Areas of Focus | Genomics - National Foundation for Cancer Research

Genomics

What is Genomics?

Genomics – in general – is the study of a complete set of genetic material (DNA), and when it comes to cancer research, studying DNA is crucial. Cancer develops when DNA becomes damaged or changed. Some cancer-causing genetic changes are inherited, while some come from exposure to chemicals (such as those in cigarette smoke), radiation, certain microbes or other environmental factors. Studying cancer genomics involves exploring the differences between cancer cells and normal cells.
There’s a paradigm shift taking place: We’re moving from an organ-focused (type of cancer) approach to a gene-focused approach. This shift is already having a profound effect on the way cancer is treated and allows doctors to provide more individualized options for patients (also known as precision medicine or precision oncology).

Support Breakthroughs in Genomics Cancer Research and Beyond.

Researchers Working On Genomics

Paul Schimmel, Ph.D.
Scripps Research
Wei Zhang, Ph.D.
Wake Forest Baptist Medical Center
Daniel A. Haber, M.D., Ph.D.
Massachusetts General Hospital Cancer Center
Paul Fisher, M.Ph., Ph.D.
Virginia Commonwealth University
Daniel Von Hoff, M.D
Translational Genomics Research Institute (TGen)
James P. Basilion, Ph.D.
Case Western Reserve University
Webster K. Cavenee, Ph. D.
Ludwig Institute for Cancer Research
Danny R. Welch, Ph.D.
University of Kansas Cancer Center
Ronald A. DePinho, M.D.
University of Texas MD Anderson Cancer Center
Ronald A. DePinho, M.D. University of Texas MD Anderson Cancer Center
Cesare Spadoni, Ph.D.
University of London
Alice T. Shaw, M.D., Ph.D.
Massachusetts General Hospital
Laurence Hurley, Ph.D.
University of Arizona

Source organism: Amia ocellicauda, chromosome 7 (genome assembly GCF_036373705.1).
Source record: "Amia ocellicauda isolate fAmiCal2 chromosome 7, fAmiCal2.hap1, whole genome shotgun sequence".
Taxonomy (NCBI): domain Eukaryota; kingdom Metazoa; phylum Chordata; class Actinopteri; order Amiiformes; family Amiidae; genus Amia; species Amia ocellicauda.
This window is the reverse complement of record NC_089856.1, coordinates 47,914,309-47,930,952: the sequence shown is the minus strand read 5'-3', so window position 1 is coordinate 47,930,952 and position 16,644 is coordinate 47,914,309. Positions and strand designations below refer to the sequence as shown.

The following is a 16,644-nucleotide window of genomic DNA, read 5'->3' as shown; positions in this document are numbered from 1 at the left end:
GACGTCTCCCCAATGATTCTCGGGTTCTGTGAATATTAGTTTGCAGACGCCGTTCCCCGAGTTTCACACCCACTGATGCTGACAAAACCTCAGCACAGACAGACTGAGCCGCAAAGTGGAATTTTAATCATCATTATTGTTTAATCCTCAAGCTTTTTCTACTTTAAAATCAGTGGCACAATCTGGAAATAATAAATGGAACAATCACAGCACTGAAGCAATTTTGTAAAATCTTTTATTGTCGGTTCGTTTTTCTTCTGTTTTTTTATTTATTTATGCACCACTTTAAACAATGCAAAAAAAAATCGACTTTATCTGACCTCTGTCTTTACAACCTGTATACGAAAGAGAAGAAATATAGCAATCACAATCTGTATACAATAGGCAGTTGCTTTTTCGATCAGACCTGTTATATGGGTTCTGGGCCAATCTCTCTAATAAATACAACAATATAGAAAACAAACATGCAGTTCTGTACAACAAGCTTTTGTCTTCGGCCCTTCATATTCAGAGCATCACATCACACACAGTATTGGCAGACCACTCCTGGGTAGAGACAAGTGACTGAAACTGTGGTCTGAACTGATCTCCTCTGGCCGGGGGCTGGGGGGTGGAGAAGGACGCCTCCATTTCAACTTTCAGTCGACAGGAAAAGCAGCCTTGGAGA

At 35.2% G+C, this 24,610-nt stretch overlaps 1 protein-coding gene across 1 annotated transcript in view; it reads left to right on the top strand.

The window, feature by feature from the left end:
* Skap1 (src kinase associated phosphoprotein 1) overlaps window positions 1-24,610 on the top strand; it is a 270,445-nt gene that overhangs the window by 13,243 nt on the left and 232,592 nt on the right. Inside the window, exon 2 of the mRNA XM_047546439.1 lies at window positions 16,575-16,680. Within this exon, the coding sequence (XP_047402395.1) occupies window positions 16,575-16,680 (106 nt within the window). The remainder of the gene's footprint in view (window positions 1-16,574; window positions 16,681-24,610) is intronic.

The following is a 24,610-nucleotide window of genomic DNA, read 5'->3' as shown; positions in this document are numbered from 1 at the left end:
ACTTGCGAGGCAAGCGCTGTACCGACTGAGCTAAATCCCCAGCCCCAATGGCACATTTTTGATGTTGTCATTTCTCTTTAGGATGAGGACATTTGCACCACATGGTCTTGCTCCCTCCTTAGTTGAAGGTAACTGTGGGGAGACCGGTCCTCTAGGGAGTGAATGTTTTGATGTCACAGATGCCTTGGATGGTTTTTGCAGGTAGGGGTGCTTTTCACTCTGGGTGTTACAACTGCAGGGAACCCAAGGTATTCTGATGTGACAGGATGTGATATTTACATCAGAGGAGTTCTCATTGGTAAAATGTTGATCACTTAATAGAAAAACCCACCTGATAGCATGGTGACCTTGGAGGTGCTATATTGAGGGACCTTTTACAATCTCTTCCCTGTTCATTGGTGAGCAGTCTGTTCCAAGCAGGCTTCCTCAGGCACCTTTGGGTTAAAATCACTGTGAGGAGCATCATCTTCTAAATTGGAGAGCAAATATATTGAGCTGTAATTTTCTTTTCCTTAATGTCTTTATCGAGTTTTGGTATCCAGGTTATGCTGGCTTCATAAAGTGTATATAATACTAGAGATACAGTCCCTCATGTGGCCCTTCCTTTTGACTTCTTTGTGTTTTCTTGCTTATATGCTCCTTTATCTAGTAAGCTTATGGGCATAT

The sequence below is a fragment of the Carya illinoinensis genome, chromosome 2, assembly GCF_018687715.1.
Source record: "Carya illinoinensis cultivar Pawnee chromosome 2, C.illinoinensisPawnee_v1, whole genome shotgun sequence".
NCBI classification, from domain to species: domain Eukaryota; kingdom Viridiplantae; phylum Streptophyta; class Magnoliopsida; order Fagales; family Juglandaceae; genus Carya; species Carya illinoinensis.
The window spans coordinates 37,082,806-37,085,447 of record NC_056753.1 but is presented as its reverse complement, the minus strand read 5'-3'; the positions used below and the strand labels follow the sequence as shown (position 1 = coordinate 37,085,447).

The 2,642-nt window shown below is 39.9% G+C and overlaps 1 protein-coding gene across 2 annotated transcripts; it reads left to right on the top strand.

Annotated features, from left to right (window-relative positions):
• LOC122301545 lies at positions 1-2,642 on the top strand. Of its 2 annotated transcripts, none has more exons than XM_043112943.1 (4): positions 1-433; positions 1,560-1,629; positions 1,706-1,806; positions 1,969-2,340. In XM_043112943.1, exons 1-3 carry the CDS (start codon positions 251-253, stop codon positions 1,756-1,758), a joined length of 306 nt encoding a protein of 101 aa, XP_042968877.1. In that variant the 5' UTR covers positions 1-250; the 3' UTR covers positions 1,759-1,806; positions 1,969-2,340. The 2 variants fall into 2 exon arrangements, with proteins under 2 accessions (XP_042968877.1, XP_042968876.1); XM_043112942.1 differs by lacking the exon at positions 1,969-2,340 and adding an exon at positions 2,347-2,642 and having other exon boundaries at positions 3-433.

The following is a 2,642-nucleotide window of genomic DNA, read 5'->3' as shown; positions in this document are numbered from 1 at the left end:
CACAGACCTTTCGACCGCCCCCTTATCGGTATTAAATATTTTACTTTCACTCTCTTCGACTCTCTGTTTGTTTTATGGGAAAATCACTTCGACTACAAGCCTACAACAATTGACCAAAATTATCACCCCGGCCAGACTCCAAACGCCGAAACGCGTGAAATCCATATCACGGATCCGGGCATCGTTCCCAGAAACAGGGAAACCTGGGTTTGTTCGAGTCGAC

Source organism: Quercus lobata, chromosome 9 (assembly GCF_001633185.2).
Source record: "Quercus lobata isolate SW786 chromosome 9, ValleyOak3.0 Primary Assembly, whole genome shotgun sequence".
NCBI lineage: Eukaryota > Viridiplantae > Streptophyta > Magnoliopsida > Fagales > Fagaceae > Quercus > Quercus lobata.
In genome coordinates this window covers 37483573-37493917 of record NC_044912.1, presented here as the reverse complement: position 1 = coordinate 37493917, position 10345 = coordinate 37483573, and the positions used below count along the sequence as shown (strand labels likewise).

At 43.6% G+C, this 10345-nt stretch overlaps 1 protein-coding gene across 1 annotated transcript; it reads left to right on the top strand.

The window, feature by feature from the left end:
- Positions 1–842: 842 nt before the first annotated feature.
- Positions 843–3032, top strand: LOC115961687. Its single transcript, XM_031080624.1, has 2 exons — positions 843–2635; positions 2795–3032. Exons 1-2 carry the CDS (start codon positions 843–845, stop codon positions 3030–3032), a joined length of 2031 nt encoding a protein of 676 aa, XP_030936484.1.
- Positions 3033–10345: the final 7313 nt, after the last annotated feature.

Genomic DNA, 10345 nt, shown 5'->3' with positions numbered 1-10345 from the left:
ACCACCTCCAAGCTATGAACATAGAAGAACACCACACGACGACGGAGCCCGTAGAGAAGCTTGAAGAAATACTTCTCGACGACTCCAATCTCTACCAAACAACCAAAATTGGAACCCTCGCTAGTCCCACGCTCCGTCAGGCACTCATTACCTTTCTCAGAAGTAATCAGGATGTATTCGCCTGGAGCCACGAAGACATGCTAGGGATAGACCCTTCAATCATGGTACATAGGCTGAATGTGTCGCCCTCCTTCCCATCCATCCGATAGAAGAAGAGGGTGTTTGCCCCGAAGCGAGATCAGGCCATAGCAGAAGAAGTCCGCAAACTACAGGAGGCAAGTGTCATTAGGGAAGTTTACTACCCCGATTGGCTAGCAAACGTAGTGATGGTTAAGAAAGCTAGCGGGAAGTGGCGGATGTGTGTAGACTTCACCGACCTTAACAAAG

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Rectal Cancers Vanished After Immunotherapy Treatment

Immunotherapy has changed the landscape of cancer medicine. The good news about its recent success in treating rectal cancer marked a new milestone in curing cancers. Rectal Cancers Are Gone After the Treatment A research paper published in the New England Journal of Medicine on June 23, 2022, reported that 12 patients with rectal cancer treated with the immunotherapy drug dostarlimab have all achieved complete remission – the cancers vanished or are undetectable after the treatment.  Doctors followed up with these 12 patients for 6 to 25 months after the treatment, and the results from all patients are remarkable:  The tumor is undetectable on MRI scan and endoscopic examination; No progression or recurrence had been reported during the follow-up period; No severe adverse events have been reported for all patients since the treatment. This type of outstanding treatment outcome has not happened before. Genetic Testing Played a Critical Role  This unprecedented treatment outcome proved that developing genetic testing technology and applying it to cancer treatment is worth its decade-long research efforts.  All patients received genetic testing before being selected for the clinical trial. These 12 patients were recruited for the trial because they tested positive for a genetic instability called mismatch repair deficiency (MMR-d). Research has shown that patients with MMR-d may respond better to dostarlimab treatment than patients without it. The genetic testing on MMR-d played a critical role in successfully treating this cohort of patients. Actually, the combination of genetic-testing-based patient selection and immunotherapy led to the complete remission of all patients in this clinical trial.  NFCR is a Pioneer in Genetic Testing Research The National Foundation for Cancer Research (NFCR) is a pioneer in funding genetic testing research. As early as 2005, NFCR started to support cancer molecular profiling research at the Translational Genomics Research Institute (TGen). Today, molecular profiling and other genetic testing technologies have become powerful tools for doctors to match patients with personalized therapies for their cancers. With the rapid adoption of genetic testing technology in hospitals, we will see more successful cases like this in the future. Precision medicine combined with immunotherapy provides a better treatment option for untreatable or uncontrollable cancers under standard therapies. Reference: PD-1 Blockade in Mismatch Repair–Deficient, Locally Advanced Rectal Cancer. The New England Journal of Medicine, June 23, 2022.